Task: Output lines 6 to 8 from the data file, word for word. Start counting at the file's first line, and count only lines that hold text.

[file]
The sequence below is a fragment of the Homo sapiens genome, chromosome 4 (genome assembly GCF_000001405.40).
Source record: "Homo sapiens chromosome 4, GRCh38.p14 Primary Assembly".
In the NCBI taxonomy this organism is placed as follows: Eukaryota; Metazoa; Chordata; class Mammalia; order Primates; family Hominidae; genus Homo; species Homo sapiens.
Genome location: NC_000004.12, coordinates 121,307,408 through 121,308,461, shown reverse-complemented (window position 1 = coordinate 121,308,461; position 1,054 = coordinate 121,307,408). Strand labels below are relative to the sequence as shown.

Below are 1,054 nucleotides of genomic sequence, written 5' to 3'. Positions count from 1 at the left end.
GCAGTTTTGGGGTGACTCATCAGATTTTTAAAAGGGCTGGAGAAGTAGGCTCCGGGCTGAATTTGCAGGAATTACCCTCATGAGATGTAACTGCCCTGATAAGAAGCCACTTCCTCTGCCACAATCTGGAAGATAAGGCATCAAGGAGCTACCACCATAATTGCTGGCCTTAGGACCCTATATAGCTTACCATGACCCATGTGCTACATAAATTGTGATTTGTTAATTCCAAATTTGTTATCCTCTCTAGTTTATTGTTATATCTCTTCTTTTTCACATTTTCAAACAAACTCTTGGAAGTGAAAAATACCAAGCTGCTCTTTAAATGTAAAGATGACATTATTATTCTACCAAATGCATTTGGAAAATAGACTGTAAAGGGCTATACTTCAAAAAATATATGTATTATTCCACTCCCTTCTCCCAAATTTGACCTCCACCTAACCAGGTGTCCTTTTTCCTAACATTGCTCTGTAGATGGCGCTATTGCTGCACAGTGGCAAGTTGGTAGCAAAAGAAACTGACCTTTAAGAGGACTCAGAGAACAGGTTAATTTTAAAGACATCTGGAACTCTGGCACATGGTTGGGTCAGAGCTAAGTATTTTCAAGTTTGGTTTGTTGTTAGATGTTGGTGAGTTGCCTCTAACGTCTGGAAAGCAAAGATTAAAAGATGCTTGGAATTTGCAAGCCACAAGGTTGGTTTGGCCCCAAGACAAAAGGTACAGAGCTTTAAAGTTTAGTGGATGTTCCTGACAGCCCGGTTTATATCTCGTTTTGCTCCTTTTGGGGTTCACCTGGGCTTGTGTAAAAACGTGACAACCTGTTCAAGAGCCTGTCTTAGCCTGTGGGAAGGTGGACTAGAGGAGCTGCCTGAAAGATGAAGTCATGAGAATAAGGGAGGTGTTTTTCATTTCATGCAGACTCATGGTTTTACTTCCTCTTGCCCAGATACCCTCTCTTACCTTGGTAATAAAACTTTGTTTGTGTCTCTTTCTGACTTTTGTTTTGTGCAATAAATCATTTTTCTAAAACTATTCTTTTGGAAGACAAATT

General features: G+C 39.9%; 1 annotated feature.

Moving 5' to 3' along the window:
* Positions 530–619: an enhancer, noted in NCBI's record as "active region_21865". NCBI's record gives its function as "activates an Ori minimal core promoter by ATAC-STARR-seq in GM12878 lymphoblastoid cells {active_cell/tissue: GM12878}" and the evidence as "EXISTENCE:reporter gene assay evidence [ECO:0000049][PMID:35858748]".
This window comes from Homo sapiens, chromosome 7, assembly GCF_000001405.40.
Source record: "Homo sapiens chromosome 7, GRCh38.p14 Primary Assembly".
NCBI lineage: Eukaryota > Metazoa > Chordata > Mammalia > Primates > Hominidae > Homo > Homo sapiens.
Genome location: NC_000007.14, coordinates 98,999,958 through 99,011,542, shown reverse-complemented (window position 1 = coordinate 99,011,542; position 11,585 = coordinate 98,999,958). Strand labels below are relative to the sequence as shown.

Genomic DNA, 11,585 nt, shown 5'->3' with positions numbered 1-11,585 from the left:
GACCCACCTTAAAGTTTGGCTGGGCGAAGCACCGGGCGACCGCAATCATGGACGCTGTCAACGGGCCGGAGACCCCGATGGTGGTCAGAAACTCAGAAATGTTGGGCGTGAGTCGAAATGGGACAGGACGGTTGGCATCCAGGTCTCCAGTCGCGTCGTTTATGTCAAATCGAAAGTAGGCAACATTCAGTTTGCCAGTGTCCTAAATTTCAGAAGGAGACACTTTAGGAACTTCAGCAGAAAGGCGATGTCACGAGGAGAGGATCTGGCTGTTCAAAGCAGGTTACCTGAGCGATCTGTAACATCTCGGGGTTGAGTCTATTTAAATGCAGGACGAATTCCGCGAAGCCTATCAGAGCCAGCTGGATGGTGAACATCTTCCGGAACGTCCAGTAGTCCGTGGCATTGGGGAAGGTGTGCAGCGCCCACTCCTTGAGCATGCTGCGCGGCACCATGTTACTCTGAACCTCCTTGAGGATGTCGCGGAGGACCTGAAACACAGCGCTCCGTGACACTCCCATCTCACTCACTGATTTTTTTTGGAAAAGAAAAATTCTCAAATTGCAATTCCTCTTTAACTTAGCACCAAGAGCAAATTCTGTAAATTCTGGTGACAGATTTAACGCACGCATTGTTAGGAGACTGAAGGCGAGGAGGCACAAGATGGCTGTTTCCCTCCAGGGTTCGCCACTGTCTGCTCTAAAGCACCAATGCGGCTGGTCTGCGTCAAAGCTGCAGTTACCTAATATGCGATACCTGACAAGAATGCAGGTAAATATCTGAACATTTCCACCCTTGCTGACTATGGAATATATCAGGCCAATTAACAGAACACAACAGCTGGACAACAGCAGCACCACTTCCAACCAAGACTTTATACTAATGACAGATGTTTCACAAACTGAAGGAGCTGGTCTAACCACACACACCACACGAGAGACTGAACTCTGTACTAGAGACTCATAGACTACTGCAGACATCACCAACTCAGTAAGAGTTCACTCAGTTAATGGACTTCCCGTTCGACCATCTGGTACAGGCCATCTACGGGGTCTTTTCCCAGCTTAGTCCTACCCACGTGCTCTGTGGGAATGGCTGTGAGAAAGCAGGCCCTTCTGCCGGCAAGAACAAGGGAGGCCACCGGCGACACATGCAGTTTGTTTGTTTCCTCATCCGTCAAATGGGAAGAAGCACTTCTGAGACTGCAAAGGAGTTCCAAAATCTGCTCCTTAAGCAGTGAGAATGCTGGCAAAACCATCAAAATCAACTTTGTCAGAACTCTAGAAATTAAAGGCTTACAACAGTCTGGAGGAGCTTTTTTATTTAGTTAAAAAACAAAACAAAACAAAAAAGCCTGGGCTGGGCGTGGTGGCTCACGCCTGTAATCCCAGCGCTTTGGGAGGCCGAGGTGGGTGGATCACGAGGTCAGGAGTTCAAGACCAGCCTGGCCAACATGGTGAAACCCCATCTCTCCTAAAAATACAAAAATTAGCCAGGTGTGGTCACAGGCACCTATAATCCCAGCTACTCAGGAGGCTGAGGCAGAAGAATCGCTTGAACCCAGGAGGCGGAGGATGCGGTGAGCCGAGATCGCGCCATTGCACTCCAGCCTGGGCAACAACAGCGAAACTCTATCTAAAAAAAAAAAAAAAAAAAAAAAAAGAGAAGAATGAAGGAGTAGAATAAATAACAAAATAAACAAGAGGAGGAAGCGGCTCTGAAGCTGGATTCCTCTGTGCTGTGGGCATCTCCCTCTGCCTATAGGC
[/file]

GCAGTTTTGGGGTGACTCATCAGATTTTTAAAAGGGCTGGAGAAGTAGGCTCCGGGCTGAATTTGCAGGAATTACCCTCATGAGATGTAACTGCCCTGATAAGAAGCCACTTCCTCTGCCACAATCTGGAAGATAAGGCATCAAGGAGCTACCACCATAATTGCTGGCCTTAGGACCCTATATAGCTTACCATGACCCATGTGCTACATAAATTGTGATTTGTTAATTCCAAATTTGTTATCCTCTCTAGTTTATTGTTATATCTCTTCTTTTTCACATTTTCAAACAAACTCTTGGAAGTGAAAAATACCAAGCTGCTCTTTAAATGTAAAGATGACATTATTATTCTACCAAATGCATTTGGAAAATAGACTGTAAAGGGCTATACTTCAAAAAATATATGTATTATTCCACTCCCTTCTCCCAAATTTGACCTCCACCTAACCAGGTGTCCTTTTTCCTAACATTGCTCTGTAGATGGCGCTATTGCTGCACAGTGGCAAGTTGGTAGCAAAAGAAACTGACCTTTAAGAGGACTCAGAGAACAGGTTAATTTTAAAGACATCTGGAACTCTGGCACATGGTTGGGTCAGAGCTAAGTATTTTCAAGTTTGGTTTGTTGTTAGATGTTGGTGAGTTGCCTCTAACGTCTGGAAAGCAAAGATTAAAAGATGCTTGGAATTTGCAAGCCACAAGGTTGGTTTGGCCCCAAGACAAAAGGTACAGAGCTTTAAAGTTTAGTGGATGTTCCTGACAGCCCGGTTTATATCTCGTTTTGCTCCTTTTGGGGTTCACCTGGGCTTGTGTAAAAACGTGACAACCTGTTCAAGAGCCTGTCTTAGCCTGTGGGAAGGTGGACTAGAGGAGCTGCCTGAAAGATGAAGTCATGAGAATAAGGGAGGTGTTTTTCATTTCATGCAGACTCATGGTTTTACTTCCTCTTGCCCAGATACCCTCTCTTACCTTGGTAATAAAACTTTGTTTGTGTCTCTTTCTGACTTTTGTTTTGTGCAATAAATCATTTTTCTAAAACTATTCTTTTGGAAGACAAATT

General features: G+C 39.9%; 1 annotated feature.

Moving 5' to 3' along the window: